Cities in both Australia and New Zealand have thriving brunch scenes, so Jo and Co have helped inject some of Oceania’s enthusiasm and energy into south England. Serving brunch until 3pm, visitors can expect all the favourites, including some quirky tricks. The “Eggs Your Way” delivers on any style, dolloped lovingly onto sourdough toast. Toasted banana bread comes with fresh strawberries and vanilla mascarpone, a soft cream cheese. A delight.
5. The Exploding Bakery, Exeter
Coffee pilgrims will find their ideal destination at this central Exeter café. The Exploding Bakery is on a serious mission. Founded by two schooltime friends, the café has always aimed to (in their own words) “light a fuse” under bad quality brunch meals and “emerge from the flavourless rubble with something resembling a monument to flavour”.
Ambitious, polemical, and committed, the Exploding Bakery is no joke. Browse their website to view their list of international suppliers, for instance, to see that transparency is key to their identity. Their efforts have proved successful. Many Google reviews attest this is the best café in the whole city.
6. Attendant Coffee Roasters, London
The Attendant brand has a handful of successful venues sprinkled atop the map of central London. However, if customers had to go to just one in the list, it would have to be the Fitzrovia café near London’s Oxford Street.
The interior alone could win an award for innovative design. Unapologetically, this café is housed in a Victorian conversion originally built in 1890. The original architecture blends well with contemporary seating and furniture, successfully mixing old and new.
For coffee lovers especially, Attendant is well known for its extras shop. Every branch sells beans to customers who want to taste them at home, sourced from various farms across the globe. Note that the Fitzrovia café operates on a first come first serve basis, finding it fairest to do so in London’s bustling environment. So make sure to plan your arrival to ensure you secure a table.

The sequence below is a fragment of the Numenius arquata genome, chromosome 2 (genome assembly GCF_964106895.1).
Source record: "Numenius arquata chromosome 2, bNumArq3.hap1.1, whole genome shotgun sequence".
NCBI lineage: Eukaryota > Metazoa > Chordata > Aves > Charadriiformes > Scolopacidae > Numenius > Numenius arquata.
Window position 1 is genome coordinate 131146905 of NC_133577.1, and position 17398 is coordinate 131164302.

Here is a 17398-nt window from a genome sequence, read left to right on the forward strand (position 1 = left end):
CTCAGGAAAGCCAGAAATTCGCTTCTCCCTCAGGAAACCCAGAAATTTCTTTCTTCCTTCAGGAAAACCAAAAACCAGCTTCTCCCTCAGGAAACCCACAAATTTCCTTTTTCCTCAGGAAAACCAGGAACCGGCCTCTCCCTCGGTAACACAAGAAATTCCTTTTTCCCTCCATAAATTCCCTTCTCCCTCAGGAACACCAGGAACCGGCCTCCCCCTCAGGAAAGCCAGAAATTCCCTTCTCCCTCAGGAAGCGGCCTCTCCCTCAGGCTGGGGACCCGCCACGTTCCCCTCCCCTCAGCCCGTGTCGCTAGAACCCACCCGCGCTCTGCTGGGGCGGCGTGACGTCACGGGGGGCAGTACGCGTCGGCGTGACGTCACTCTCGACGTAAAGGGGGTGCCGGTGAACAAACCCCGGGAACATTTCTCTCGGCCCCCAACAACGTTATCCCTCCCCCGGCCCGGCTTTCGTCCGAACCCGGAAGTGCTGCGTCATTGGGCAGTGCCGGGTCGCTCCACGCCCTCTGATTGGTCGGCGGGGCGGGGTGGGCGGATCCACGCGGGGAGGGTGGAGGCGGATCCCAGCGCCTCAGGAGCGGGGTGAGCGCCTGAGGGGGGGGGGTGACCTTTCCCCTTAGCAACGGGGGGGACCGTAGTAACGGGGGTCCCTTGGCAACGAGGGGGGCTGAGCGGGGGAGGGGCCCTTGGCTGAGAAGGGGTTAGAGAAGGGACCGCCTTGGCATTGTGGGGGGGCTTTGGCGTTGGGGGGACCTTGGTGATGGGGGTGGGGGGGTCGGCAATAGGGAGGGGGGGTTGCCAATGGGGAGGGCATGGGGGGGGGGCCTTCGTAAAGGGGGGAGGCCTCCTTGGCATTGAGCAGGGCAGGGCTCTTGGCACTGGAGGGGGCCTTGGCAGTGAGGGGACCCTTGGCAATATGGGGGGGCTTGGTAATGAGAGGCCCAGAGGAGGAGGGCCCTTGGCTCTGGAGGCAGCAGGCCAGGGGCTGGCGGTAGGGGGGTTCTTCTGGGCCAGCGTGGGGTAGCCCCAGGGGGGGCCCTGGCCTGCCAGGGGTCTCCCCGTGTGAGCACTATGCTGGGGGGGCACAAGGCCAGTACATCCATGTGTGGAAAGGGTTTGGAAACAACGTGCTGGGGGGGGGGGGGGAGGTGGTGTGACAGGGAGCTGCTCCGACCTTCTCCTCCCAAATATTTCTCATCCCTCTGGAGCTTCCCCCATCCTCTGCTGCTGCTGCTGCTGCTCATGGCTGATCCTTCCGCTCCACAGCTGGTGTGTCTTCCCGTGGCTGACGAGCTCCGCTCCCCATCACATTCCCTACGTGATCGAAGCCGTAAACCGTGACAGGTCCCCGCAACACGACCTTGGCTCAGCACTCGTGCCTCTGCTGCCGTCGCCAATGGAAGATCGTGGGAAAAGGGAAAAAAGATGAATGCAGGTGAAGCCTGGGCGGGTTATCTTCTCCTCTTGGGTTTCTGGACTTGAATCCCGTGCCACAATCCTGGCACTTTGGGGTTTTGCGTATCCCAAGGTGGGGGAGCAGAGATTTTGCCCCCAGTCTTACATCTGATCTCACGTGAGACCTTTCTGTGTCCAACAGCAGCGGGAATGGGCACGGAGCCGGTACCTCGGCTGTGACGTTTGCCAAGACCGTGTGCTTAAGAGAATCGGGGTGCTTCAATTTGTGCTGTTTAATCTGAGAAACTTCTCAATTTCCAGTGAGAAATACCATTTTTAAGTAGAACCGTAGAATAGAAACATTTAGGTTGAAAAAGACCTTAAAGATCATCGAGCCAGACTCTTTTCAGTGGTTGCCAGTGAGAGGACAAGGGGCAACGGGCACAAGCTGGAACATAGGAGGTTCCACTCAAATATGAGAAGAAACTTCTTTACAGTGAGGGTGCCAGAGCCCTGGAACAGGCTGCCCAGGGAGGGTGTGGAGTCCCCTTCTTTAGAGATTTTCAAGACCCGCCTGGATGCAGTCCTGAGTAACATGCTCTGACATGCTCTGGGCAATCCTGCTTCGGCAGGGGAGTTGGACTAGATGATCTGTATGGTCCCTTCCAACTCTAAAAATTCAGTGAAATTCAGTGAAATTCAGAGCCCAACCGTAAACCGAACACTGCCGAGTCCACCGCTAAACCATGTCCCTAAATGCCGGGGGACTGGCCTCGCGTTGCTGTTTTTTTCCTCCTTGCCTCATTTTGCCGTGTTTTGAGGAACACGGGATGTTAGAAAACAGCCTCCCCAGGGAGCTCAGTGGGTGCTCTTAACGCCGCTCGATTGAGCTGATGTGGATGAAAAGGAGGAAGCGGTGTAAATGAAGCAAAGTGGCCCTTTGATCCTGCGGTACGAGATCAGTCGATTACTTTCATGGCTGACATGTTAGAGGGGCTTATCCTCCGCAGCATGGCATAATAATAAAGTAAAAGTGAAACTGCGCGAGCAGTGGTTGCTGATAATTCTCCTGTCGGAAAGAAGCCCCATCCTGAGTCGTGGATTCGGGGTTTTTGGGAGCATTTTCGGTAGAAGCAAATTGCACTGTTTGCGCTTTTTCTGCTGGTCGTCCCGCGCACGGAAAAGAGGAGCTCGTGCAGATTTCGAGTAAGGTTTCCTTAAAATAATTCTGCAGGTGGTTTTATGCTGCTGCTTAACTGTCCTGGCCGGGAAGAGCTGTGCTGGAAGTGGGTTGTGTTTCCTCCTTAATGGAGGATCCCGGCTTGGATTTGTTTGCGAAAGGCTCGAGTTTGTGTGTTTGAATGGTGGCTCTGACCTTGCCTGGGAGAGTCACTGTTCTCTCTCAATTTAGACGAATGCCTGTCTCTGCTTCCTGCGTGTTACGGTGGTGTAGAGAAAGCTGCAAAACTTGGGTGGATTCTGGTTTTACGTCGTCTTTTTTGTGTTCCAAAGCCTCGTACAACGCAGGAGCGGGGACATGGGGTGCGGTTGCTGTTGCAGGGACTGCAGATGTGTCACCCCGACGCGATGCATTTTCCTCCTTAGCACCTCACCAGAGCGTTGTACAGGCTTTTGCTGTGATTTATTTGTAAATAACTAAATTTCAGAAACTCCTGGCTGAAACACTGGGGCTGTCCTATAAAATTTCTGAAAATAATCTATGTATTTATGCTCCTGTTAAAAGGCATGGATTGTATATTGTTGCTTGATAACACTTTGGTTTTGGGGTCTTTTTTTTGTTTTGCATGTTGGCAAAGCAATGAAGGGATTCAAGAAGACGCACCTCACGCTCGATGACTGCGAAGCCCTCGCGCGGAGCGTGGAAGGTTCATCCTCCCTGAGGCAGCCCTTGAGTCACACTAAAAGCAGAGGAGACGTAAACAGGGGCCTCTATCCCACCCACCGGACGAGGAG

7. Café St. Pierre, Canterbury
Around the corner from Canterbury’s world famous cathedral, Café St. Pierre has brought a taste of France to this medieval city’s streets. Specialising in French foods, from baguettes to filled croissants, this friendly café is sure to provide a pleasant welcome to any foot-weary pilgrim.
Café St. Pierre maintains a traditional look in a city that prides itself on its historic links to the past. Rest assured, new specialties regularly appear on the menu. To celebrate Saint Patrick’s day, for instance, the café presented beautiful slices of a brown-and-black stout-flavoured chocolate and Guinness pie.
8. Benty Tea Room, Liverpool
Last but not least, a most impressive tearoom and independent café ideal for a Sunday day out. Situated at Benty farm near Liverpool city centre (a twenty-five minute drive away), customers journey through a stretch of woodland to find this charming wooden hut emerging from wide green fields.
Homemade soups and crip toasties are available daily for brunch, but those with a sweet tooth might prefer to dive in and sample the cakes on offer. There is a sumptuous selection of sweet treats from courgette and lime cakes to cranberry Triffin, a crisply white chocolate mix with currants throughout.
Though the tearoom has a limited capacity of twenty-five covers, waiting customers can easily enjoy the surrounding country, including the farm and local woodland. Perfect for a relaxed outing.
All the best brunch cafés in England and beyond can help their customers enjoy waiting for tables. Contact us and find out more.